July 6, 2017

Knox Professor publishes first-ever anthology of Quechua poetry


Last December, we reported that the Peruvian television station TV Peru was launching its first-ever program in Quechua, “the most widely spoken autochthonous language in Peru, with millions of speakers also in Argentina, Bolivia, Brazil, Chile, Colombia, and Ecuador,” a decision that would help to preserve the dying language, which enjoyed great prestige as the official language of the Inca Empire from the thirteenth through sixteenth centuries, but has been in decline since it was banned by colonial European powers in the eighteenth century.

Now, after twenty-odd years of research, Knox College professor Julio Noriega is preparing to release another Quechua first: a collection of the language’s poetry entitled Poesía Quechua en Bolivia (“Quechua Poetry in Bolivia”). The book, which was recently published in Peru, arrives in bookshops and libraries in a bilingual edition that presents the poems in both the original Quechua and Spanish translation. As Remezcla’s Adriana Cataño reports, “Noriega also included a section on how each of these poems has evolved throughout the years and how many versions of it exist.”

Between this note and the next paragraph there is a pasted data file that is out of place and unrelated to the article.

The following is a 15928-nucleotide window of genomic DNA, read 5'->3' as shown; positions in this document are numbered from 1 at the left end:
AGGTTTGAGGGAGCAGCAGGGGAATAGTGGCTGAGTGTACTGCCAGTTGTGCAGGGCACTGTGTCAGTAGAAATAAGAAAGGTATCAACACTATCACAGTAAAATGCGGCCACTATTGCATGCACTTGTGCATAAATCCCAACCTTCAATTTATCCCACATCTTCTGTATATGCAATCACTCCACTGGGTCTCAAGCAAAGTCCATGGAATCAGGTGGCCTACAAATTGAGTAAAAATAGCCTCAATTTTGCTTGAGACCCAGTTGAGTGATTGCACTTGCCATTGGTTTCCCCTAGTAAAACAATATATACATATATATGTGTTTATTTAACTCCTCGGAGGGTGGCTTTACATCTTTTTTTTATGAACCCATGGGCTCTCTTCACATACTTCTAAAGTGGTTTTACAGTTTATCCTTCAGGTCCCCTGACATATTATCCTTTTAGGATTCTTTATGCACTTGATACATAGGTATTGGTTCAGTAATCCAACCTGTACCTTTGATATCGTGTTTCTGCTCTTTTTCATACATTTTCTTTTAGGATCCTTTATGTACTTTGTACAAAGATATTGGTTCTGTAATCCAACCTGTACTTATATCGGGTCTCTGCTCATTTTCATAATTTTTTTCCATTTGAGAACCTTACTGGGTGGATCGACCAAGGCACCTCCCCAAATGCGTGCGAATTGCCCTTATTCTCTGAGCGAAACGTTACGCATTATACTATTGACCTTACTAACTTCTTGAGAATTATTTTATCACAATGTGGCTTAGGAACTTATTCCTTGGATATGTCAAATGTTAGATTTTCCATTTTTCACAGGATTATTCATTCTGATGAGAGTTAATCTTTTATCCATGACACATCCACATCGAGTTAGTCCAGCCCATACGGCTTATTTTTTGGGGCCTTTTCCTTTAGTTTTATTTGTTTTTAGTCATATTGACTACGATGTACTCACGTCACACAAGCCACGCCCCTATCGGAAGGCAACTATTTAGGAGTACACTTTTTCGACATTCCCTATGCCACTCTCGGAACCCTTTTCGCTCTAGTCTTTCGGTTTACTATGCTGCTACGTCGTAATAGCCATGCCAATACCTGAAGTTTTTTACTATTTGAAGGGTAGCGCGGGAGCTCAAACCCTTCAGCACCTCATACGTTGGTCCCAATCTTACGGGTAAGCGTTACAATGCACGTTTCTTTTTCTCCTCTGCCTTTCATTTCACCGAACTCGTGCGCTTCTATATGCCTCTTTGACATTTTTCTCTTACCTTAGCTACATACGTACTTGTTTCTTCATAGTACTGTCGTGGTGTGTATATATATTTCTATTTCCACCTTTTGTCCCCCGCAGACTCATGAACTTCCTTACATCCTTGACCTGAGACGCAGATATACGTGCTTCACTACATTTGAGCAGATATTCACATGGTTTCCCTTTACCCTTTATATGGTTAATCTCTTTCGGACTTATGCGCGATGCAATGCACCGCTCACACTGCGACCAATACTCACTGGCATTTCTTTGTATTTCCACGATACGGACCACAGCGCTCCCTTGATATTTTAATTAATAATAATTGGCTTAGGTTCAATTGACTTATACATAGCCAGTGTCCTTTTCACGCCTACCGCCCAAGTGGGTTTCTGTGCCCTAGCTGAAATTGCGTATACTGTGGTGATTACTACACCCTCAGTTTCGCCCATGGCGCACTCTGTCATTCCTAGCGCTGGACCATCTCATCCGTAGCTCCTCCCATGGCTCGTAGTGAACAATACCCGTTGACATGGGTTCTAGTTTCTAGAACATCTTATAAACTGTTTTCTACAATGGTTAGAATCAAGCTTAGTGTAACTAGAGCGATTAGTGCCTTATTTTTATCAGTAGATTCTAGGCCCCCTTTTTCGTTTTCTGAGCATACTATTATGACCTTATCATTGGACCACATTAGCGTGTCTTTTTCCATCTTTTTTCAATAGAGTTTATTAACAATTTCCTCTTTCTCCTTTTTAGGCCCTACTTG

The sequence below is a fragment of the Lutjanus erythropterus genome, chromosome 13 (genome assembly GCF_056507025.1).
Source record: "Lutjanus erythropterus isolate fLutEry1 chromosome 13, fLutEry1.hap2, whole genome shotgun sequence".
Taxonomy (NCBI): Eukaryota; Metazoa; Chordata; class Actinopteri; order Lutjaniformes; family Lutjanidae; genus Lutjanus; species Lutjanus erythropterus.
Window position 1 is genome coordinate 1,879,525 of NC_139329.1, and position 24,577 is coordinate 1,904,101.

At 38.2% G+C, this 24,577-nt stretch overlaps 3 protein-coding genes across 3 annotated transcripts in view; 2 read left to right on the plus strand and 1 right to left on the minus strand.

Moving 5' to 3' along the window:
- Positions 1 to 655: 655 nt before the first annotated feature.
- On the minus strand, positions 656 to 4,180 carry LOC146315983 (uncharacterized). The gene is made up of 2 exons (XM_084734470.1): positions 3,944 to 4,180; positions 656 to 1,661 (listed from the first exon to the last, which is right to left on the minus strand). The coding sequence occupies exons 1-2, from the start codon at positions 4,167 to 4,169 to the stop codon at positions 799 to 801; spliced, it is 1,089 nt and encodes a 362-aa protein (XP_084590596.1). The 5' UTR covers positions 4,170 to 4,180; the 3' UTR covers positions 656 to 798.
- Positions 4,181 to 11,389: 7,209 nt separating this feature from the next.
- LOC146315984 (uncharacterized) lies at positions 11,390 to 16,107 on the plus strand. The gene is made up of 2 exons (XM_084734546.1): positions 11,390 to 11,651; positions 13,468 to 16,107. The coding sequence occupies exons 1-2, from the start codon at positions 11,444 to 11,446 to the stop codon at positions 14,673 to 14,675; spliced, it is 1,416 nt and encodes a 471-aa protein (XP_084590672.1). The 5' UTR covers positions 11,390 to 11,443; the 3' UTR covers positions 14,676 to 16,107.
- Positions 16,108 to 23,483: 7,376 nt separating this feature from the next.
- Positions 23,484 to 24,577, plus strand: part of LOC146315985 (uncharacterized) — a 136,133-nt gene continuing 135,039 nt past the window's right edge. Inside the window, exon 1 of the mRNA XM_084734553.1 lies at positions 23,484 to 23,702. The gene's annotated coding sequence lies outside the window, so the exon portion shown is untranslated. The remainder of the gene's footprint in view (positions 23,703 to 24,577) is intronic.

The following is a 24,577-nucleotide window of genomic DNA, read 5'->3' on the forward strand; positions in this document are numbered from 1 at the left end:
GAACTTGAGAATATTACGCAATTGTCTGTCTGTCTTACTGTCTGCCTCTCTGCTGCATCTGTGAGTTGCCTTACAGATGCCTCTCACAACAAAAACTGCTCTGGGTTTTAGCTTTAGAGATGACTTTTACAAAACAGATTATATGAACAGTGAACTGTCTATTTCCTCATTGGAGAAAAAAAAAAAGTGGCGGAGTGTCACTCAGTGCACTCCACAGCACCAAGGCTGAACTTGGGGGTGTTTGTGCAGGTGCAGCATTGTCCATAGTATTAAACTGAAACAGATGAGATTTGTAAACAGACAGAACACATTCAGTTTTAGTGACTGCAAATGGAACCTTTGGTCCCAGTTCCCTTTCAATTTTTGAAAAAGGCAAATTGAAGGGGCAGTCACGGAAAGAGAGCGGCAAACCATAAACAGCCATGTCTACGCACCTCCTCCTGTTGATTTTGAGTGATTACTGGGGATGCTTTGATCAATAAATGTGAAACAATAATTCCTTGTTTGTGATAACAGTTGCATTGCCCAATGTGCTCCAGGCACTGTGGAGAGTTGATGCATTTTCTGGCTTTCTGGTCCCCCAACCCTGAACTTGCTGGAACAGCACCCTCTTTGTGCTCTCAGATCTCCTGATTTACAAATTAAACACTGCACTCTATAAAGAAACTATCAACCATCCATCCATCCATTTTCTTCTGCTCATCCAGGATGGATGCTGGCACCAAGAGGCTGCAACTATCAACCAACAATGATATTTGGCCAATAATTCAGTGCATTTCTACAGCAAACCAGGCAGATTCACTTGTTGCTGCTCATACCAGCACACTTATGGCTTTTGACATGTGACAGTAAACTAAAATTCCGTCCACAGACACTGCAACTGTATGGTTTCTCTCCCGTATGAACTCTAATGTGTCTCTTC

Just as it’s rare to hear Quechua spoken on television, it’s not everyday that Peruvians see this language, spoken by around eight million people, printed in a bound book. Noriega was inspired to create the anthology after he began collecting books published in the language, which are rare primarily because “there is not an education in the Quechua language itself.” Noriega thinks of Poesía Quechua en Bolivia, then, as miniature version of his personal Quechua library. He hopes will prove useful for scholars and researchers, and that it will remain available to anyone interested for years to come.



Chad Felix is the Director of Library and Academic Marketing at Melville House, and a former bookseller.